3
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06
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2024
3
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06
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2024
Hotwire
Ruby on Rails
Software
Tutorial

Smooth Concurrent Updates with Hotwire Stimulus

Michał Łęcicki
Ruby Developer

In the previous blog post, we learned how to create a simple progress bar with Hotwire Turbo and broadcast updates to the frontend. But sometimes, simple solutions aren't enough. It's time to get familiar with another part of Hotwire: Stimulus! In this article, I'll demonstrate using Stimulus to handle more complex frontend logic.

The problem of async updates

Displaying the progress of synchronous data updates is straightforward with Hotwire Turbo. But a more real-life scenario considers asynchronous changes on the backend. In the context of our dummy jokes application, we can introduce more than one job that downloads jokes. When the number of jokes to fetch is more than 25, the process is split into more jobs.

Unfortunately, it causes some issues:

Architecture

Before we go to the code, let's revise the implementation plan. We can summarize the previous architecture with a simple graph: updating the data on the server results in an immediate broadcast and update of the frontend page.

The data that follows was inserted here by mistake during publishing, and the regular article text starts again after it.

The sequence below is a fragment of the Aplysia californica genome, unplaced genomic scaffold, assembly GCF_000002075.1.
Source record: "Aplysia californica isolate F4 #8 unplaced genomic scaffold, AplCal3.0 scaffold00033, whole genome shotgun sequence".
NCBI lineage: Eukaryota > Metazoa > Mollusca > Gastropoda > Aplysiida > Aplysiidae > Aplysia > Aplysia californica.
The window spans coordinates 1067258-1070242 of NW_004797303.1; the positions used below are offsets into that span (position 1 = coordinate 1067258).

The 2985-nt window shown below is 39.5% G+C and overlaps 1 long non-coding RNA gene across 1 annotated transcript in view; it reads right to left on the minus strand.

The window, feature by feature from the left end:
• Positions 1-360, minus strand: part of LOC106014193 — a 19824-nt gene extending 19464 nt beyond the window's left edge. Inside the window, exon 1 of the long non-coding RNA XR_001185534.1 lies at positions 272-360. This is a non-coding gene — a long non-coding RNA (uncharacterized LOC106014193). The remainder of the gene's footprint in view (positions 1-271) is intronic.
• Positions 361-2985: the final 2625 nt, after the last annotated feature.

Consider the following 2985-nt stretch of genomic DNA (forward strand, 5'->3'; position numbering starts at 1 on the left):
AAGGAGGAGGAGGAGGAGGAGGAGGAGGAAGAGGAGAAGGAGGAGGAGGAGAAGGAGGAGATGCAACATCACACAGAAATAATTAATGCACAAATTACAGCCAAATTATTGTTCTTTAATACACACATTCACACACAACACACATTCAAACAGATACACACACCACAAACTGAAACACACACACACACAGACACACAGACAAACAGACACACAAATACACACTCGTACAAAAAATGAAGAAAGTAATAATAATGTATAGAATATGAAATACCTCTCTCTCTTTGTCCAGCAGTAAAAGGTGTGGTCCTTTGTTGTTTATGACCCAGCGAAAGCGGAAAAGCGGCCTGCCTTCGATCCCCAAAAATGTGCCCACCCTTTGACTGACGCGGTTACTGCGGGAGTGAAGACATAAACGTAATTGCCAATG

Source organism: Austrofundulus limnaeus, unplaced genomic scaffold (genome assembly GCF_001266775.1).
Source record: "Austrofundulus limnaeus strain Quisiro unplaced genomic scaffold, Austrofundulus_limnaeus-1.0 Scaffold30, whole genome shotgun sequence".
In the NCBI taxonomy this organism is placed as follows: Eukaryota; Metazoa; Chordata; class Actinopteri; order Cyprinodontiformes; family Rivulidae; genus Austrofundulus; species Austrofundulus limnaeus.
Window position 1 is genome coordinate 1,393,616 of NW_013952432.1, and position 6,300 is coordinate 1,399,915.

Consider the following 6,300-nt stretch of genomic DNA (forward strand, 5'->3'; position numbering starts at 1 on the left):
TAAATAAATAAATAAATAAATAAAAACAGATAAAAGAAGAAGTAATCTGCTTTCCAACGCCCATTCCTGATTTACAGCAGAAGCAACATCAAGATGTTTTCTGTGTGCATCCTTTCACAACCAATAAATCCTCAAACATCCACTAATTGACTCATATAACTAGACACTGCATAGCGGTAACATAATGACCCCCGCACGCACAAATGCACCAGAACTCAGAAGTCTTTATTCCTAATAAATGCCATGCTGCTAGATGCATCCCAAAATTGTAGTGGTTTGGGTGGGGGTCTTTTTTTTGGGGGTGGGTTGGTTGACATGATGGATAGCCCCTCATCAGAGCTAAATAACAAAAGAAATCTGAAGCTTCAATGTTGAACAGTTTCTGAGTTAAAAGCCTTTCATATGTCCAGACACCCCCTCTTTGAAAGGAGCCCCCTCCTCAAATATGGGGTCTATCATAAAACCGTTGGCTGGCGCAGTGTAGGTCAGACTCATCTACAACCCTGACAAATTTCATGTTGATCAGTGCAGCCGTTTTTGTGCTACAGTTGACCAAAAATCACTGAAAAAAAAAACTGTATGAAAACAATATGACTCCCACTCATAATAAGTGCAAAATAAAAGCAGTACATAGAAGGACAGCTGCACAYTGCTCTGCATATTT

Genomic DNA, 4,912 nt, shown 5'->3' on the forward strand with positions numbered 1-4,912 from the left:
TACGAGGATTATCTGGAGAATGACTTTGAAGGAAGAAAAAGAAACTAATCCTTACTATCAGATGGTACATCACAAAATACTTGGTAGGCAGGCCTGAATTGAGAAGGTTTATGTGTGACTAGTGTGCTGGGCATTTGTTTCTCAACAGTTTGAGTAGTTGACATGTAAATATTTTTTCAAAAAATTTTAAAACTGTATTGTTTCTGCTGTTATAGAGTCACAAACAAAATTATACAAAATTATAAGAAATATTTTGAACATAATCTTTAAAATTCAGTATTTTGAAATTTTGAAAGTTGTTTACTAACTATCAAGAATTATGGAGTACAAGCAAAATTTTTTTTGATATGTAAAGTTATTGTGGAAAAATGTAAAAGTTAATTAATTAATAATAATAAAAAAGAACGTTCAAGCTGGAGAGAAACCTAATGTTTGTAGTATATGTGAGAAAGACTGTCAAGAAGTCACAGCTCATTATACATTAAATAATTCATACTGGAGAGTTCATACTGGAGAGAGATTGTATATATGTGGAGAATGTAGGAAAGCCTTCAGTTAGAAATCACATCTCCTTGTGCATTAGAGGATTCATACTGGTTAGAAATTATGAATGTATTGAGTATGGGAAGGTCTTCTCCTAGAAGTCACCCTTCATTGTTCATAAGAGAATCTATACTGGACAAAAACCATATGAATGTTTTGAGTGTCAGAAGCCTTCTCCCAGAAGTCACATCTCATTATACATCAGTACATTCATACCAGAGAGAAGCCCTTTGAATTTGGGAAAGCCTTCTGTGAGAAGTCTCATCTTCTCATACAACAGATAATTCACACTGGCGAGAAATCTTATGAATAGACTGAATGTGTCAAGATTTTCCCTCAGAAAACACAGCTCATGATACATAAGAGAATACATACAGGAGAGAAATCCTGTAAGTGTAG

The new architecture must handle async updates. We can't update the HTML directly from the background jobs because of overriding. We need to introduce a "mediator" between broadcasted updates and displaying them on the frontend. Time to use Stimulus. The plan is to:

  1. broadcast updates from jobs
  2. intercept the 'Append new joke' action in the Stimulus controller
  3. apply frontend updates with JavaScript. We will update the progress bar (and other elements) and then execute default behavior (add new joke elements) as before.

The code

The provided code snippets highlight the most significant changes. Check out a complete solution in this repository.

Update the job/service in your Ruby on Rails application: make just one broadcast that amends new jokes.

# app/services/fetch_jokes_service.rb

class FetchJokesService
  def perform(missing_jokes_count)
    jokes = []

    missing_jokes_count.times do |num|
      # logic for fetching/creating jokes same as before
      # (...)

      add_joke_card(joke)
    end

    true
  end

 # now this is the only broadcast from the service
  def add_joke_card(joke)
    Turbo::StreamsChannel.broadcast_append_to(
      [ jokes_request, "jokes" ],
      target: "jokes_grid",
      partial: "jokes/joke",
      locals: { joke: joke }
    )
  end

  # rest of service code
  # (..)
end

Prepare HTML page to work with Stimulus:

  • on the parent div define the controller name: data-controller="progress-bar"
  • define targets following Stimulus convention, eg. data-progress-bar-target="jokesGrid" is translated into jokesGridTarget inside a controller
  • add attributes with input values needed for controller, eg: data-progress-bar-limit-value="<%= @jokes_request.amount %>".
<!-- app/views/jokes_requests/show.html.erb -->